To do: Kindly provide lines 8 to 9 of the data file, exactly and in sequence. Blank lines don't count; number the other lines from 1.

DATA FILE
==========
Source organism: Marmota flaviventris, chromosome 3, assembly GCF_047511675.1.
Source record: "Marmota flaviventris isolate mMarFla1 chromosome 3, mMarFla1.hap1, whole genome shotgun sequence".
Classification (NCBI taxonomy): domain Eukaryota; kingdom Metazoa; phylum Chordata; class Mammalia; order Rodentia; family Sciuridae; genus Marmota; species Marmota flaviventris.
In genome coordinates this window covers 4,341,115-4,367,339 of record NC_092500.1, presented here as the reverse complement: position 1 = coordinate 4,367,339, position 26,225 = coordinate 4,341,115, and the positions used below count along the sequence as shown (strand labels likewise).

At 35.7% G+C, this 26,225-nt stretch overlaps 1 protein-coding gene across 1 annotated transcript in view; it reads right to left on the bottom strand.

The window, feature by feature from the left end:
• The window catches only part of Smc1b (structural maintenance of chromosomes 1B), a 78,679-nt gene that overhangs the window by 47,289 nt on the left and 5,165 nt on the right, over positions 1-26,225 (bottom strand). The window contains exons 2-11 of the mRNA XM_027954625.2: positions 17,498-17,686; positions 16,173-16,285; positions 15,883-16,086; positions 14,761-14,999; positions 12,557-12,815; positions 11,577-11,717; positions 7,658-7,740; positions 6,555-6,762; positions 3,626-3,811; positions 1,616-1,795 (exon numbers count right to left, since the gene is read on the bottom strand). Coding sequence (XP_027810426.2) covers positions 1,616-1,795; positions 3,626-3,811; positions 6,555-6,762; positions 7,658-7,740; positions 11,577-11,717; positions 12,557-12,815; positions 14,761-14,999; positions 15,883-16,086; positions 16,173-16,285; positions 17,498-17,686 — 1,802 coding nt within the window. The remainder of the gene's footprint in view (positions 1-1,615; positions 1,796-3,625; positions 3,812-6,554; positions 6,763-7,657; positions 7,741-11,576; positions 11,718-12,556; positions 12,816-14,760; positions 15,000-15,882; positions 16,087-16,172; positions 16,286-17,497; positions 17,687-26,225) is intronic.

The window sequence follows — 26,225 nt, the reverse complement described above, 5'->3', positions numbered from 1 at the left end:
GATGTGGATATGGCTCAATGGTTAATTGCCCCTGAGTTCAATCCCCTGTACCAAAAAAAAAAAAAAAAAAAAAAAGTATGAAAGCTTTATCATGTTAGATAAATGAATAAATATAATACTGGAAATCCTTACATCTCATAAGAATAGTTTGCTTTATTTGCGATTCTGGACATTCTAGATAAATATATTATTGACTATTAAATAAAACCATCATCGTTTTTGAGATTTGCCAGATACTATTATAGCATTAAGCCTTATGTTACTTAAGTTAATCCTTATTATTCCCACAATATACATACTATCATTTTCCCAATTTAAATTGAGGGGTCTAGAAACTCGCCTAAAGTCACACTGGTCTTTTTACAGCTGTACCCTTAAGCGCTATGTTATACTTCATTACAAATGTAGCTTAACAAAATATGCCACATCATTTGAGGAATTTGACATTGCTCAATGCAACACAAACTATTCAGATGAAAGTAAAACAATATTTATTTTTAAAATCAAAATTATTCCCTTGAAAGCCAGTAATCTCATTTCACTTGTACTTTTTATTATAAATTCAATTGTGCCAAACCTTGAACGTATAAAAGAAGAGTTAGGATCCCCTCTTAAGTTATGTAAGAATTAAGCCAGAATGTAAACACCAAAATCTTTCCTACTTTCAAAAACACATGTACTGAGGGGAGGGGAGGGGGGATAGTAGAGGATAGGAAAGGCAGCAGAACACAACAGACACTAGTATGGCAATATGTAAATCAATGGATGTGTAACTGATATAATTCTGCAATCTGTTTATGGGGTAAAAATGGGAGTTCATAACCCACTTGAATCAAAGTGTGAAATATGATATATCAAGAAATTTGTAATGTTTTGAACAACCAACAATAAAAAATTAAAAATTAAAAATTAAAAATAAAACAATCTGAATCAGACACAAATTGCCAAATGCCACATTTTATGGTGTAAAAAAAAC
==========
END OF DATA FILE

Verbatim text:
The window sequence follows — 26,225 nt, the reverse complement described above, 5'->3', positions numbered from 1 at the left end:
GATGTGGATATGGCTCAATGGTTAATTGCCCCTGAGTTCAATCCCCTGTACCAAAAAAAAAAAAAAAAAAAAAAAGTATGAAAGCTTTATCATGTTAGATAAATGAATAAATATAATACTGGAAATCCTTACATCTCATAAGAATAGTTTGCTTTATTTGCGATTCTGGACATTCTAGATAAATATATTATTGACTATTAAATAAAACCATCATCGTTTTTGAGATTTGCCAGATACTATTATAGCATTAAGCCTTATGTTACTTAAGTTAATCCTTATTATTCCCACAATATACATACTATCATTTTCCCAATTTAAATTGAGGGGTCTAGAAACTCGCCTAAAGTCACACTGGTCTTTTTACAGCTGTACCCTTAAGCGCTATGTTATACTTCATTACAAATGTAGCTTAACAAAATATGCCACATCATTTGAGGAATTTGACATTGCTCAATGCAACACAAACTATTCAGATGAAAGTAAAACAATATTTATTTTTAAAATCAAAATTATTCCCTTGAAAGCCAGTAATCTCATTTCACTTGTACTTTTTATTATAAATTCAATTGTGCCAAACCTTGAACGTATAAAAGAAGAGTTAGGATCCCCTCTTAAGTTATGTAAGAATTAAGCCAGAATGTAAACACCAAAATCTTTCCTACTTTCAAAAACACATGTACTGAGGGGAGGGGAGGGGGGATAGTAGAGGATAGGAAAGGCAGCAGAACACAACAGACACTAGTATGGCAATATGTAAATCAATGGATGTGTAACTGATATAATTCTGCAATCTGTTTATGGGGTAAAAATGGGAGTTCATAACCCACTTGAATCAAAGTGTGAAATATGATATATCAAGAAATTTGTAATGTTTTGAACAACCAACAATAAAAAATTAAAAATTAAAAATTAAAAATAAAACAATCTGAATCAGACACAAATTGCCAAATGCCACATTTTATGGTGTAAAAAAAAC